Since starting full time work in London, its safe to say my life now revolves all around city breaks. Not long ago I discovered I had enough air miles to take me first class to Copenhagen, where some friends were conveniently spending the weekend so I decided to join & check out Denmark for the first time!
Where to stay
The decision to spend the weekend in Denmark was a bit of an impromptu one, so I booked to stay at Urban House Hostel without checking any recommendations or comparing – it was literally the only thing affordable left on Booking.com for the next day. Thankfully, it turned out to be ABSOLUTELY amazing! Probably one of the best hostels I’ve ever stayed in actually. Really modern facilities, comfortable and clean rooms (they even give you a towel) and I was lucky enough to roomshare with 2 absolutely amazing ladies (1 other Brazilian and 1 Swiss) who eventually became my sightseeing guides for the weekend considering I had not done any prior research. Urban House Hostel is conveniently situated 5 minutes from Copenhagen’s central station – especially ideal as there’s no Uber in the city. On my way back to London this location was especially convenient I was able to just walk there at 4.30am to get to the airport for 5am and catch my 7am back to work on Monday!)
Day 1 (Saturday)
The first thing I did before setting off was to buy a Copenhagen Card at the central station. This was around £45 for 24hrs and gave me unlimited use of public transport for the weekend as well as free entrance to 72 attractions (although I didn’t actually use the card for any attractions in the end…)
I met up with my friends Becca and Cris and we did Copenhagen’s highlight: the area of Nyhavn situated downtown. This is a riverside concoction of beautiful cafes, shops and restaurants and has become the tourist centre. The juxtaposition of bright and pastel coloured buildings were great for pictures, and the thing I most enjoyed was devouring a nutella & banana crepe whilst walking along the river.
We then walked to the neighbourhood of Christiania labelled as Copenhagen’s ‘Freetown’. There is no other way to describe this place other than an arty haven resembling a homeless junkyard (but in a good way). Talking to the locals, we quickly learned that this area is known to be a completely separate district to the rest of the city due to its hippie nature: marijuana is freely sold and smoked, cars are banned and . Because of this, you generally aren’t allowed to take pictures of its homemade houses, art galleries, shops, cafes workshops, and of course, the weed stalls.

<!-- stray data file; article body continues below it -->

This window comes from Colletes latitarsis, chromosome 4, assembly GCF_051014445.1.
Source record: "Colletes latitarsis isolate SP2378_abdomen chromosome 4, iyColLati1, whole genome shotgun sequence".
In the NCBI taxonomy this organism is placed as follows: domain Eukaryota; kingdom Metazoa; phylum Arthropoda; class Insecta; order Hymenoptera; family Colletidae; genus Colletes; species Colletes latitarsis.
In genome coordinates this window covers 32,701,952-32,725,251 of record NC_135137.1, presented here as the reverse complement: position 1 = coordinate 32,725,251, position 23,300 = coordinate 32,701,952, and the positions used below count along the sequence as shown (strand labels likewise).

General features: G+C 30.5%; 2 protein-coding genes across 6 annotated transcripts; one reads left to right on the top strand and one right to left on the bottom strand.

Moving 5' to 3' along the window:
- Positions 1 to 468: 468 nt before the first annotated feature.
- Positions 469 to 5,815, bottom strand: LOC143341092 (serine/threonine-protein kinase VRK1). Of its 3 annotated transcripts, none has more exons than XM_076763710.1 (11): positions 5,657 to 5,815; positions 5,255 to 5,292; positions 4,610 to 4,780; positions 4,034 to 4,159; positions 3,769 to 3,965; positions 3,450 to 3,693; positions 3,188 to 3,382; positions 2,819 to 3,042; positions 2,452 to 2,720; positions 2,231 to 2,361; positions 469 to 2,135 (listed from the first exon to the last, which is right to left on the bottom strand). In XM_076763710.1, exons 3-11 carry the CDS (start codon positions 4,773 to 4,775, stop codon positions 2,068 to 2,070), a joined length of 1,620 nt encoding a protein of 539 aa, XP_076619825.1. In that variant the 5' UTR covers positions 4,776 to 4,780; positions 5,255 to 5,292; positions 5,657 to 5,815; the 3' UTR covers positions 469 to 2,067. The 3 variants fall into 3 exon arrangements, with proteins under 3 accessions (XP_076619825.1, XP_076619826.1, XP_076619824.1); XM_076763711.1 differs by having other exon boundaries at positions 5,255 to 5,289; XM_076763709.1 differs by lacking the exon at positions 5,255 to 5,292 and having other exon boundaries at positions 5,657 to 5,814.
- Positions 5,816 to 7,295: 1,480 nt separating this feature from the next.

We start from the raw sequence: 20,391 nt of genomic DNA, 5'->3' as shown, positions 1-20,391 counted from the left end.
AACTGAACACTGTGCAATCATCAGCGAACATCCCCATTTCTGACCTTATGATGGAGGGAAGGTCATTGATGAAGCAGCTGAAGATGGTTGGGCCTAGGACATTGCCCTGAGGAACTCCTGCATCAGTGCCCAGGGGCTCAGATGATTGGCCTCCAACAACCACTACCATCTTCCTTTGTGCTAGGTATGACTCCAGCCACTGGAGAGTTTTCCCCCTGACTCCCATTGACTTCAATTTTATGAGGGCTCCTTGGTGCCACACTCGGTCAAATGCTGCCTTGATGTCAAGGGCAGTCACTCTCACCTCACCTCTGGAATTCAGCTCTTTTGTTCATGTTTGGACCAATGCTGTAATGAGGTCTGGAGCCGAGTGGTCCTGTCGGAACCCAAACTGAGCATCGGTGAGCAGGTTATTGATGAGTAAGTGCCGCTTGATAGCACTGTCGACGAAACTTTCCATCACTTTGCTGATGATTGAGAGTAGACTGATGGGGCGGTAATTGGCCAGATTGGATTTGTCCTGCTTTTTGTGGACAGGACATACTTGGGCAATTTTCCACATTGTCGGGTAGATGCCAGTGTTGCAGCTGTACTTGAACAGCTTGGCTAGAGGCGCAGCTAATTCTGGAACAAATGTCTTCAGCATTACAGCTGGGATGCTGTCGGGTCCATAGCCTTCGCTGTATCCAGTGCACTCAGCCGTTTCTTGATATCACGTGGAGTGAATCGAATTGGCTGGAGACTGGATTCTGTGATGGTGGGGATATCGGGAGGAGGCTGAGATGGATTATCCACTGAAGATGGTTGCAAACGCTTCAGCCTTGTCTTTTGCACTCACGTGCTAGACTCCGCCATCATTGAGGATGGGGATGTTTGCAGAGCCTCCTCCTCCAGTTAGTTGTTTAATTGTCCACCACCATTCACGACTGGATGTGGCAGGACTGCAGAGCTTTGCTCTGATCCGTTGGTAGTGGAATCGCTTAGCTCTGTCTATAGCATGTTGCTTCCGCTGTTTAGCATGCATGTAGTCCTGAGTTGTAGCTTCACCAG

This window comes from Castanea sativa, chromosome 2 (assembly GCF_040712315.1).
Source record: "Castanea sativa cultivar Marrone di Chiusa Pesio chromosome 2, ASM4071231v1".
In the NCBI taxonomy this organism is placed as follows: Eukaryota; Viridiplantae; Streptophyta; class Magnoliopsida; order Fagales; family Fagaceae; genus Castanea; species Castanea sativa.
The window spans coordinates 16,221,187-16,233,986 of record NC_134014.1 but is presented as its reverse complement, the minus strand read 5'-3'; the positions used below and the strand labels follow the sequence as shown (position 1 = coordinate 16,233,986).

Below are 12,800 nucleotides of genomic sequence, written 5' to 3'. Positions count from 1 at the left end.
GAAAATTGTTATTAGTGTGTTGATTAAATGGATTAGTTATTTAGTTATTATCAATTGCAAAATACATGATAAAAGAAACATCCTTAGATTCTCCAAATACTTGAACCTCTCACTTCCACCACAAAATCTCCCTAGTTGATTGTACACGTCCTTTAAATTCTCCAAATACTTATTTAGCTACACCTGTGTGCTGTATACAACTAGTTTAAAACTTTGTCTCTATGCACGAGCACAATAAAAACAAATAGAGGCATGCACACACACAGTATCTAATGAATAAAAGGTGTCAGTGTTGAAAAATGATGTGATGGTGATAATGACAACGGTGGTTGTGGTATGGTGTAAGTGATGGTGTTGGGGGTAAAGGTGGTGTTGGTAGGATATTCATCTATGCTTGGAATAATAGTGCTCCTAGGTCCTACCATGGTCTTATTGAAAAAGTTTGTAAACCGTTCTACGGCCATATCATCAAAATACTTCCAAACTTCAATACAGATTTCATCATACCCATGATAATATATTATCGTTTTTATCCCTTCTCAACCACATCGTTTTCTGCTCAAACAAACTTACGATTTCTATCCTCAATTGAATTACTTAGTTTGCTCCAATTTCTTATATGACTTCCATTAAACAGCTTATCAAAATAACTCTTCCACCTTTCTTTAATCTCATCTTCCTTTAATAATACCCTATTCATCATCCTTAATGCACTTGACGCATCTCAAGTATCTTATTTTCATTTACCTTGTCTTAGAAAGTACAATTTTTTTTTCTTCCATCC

I liked seeing old hippy souls such as bikers yet with tourists and their kids running around. It was a really interesting neighbourhood, but to me very very bizarre. It reminded me of Ninbin in Australia.
Following this stroll we decided to do something quite random and hire those swan pedalos to restore a bit of normality to the morning. These were situated in the area of Nørrebro, another ‘hip, multicultural neighborhood, popular with students and creative types’.
One of Copenhagen’s other main attraction is the amusement park of Tivoli, which is situated right in the heart of the city. I actually skipped out on this one whilst Becca and Cris spent the evening there, as I decided to spend my pennies on food instead… I had dinner with my hostel roomies in Restaurant Cofoco (£££). This was a pricey and luxurious option in a basement location, and #26 best spot of 2,090 in Copenhagen. Our 4 course meal and red wine was worth every p
After dinner we headed to the meatpacking district and boogied the night away at Bakken bar – a very trendy club with lots of young tourists and locals. It is so trendy you can even pee en pair:
Day 2 (Sunday)
To cure the previous night’s hangover, my roomies and I had brunch at Mad & Kaffe , which is one of Copenhagen’s top rated brunch hotspots. Because of it’s popularity, we queued for an hour (in the rain). If you don’t fancy the wait, just take a stroll around the neighbourhood of Vesterbro and you’ll find many other trendy, clean-eating chic breakfast spots.
Following breaky, we headed to the tower at Christiansborg palace where you can go right up to the top and enjoy the views of the city. Not the best tower in the world, but nice to do nonetheless. What it does have however is a nice view of Stroget – one of Europe’s longest pedestrian shopping streets, and home to the ILLUM department store (where if you go right to the top of the rooftop café, you can see some blessed view of Copenhagen’s centre).
Some final thoughts…
Compared to other European cities, I found Copenhagen very very expensive. However, with many instagrammable streets, meals and beautiful Danish design at every street corner, it really is worth the price. Copenhagen’s many cyclists makes it easy to compare it to somewhere like Amsterdam, but as far as my experience in Scandinavia go, I must admit I still prefer Stockholm.
During my time in København, I discovered the Danish word Hyggr after talking to a local. It refers to the cosy, charming, content, simple and minimalistic way of life the Danish live. And, with it being regularly voted the happiest capital city in the world (despite the cold) I kind of fully understood why.
Disclaimer: All the comments, opinions and views expressed here represent my own.